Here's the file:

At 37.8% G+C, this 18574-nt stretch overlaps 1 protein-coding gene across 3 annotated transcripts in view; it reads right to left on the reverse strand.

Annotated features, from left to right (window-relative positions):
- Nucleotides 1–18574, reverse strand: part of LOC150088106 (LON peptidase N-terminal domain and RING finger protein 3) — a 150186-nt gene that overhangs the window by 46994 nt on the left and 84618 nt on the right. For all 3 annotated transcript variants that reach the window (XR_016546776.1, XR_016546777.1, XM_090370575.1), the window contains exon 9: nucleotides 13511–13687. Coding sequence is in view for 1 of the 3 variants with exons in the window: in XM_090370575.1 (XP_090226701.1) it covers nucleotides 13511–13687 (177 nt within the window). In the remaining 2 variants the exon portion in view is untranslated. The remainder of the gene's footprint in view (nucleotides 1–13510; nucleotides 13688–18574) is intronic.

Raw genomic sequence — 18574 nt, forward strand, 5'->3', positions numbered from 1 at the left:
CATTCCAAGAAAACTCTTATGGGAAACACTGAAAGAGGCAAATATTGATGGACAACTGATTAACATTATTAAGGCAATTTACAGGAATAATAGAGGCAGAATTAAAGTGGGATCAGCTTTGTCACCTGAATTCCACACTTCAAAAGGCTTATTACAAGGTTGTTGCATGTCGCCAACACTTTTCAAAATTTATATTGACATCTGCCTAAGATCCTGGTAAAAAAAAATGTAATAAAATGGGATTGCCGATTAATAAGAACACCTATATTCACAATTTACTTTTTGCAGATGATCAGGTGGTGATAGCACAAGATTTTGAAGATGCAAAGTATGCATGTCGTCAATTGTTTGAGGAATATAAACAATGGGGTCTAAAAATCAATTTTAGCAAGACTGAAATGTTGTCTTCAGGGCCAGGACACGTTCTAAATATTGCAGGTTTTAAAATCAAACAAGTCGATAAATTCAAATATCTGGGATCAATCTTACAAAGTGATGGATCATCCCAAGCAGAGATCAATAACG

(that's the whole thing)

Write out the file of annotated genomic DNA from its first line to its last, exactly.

At 37.8% G+C, this 18574-nt stretch overlaps 1 protein-coding gene across 3 annotated transcripts in view; it reads right to left on the reverse strand.

Annotated features, from left to right (window-relative positions):
- Nucleotides 1–18574, reverse strand: part of LOC150088106 (LON peptidase N-terminal domain and RING finger protein 3) — a 150186-nt gene that overhangs the window by 46994 nt on the left and 84618 nt on the right. For all 3 annotated transcript variants that reach the window (XR_016546776.1, XR_016546777.1, XM_090370575.1), the window contains exon 9: nucleotides 13511–13687. Coding sequence is in view for 1 of the 3 variants with exons in the window: in XM_090370575.1 (XP_090226701.1) it covers nucleotides 13511–13687 (177 nt within the window). In the remaining 2 variants the exon portion in view is untranslated. The remainder of the gene's footprint in view (nucleotides 1–13510; nucleotides 13688–18574) is intronic.

Raw genomic sequence — 18574 nt, forward strand, 5'->3', positions numbered from 1 at the left:
CATTCCAAGAAAACTCTTATGGGAAACACTGAAAGAGGCAAATATTGATGGACAACTGATTAACATTATTAAGGCAATTTACAGGAATAATAGAGGCAGAATTAAAGTGGGATCAGCTTTGTCACCTGAATTCCACACTTCAAAAGGCTTATTACAAGGTTGTTGCATGTCGCCAACACTTTTCAAAATTTATATTGACATCTGCCTAAGATCCTGGTAAAAAAAAATGTAATAAAATGGGATTGCCGATTAATAAGAACACCTATATTCACAATTTACTTTTTGCAGATGATCAGGTGGTGATAGCACAAGATTTTGAAGATGCAAAGTATGCATGTCGTCAATTGTTTGAGGAATATAAACAATGGGGTCTAAAAATCAATTTTAGCAAGACTGAAATGTTGTCTTCAGGGCCAGGACACGTTCTAAATATTGCAGGTTTTAAAATCAAACAAGTCGATAAATTCAAATATCTGGGATCAATCTTACAAAGTGATGGATCATCCCAAGCAGAGATCAATAACG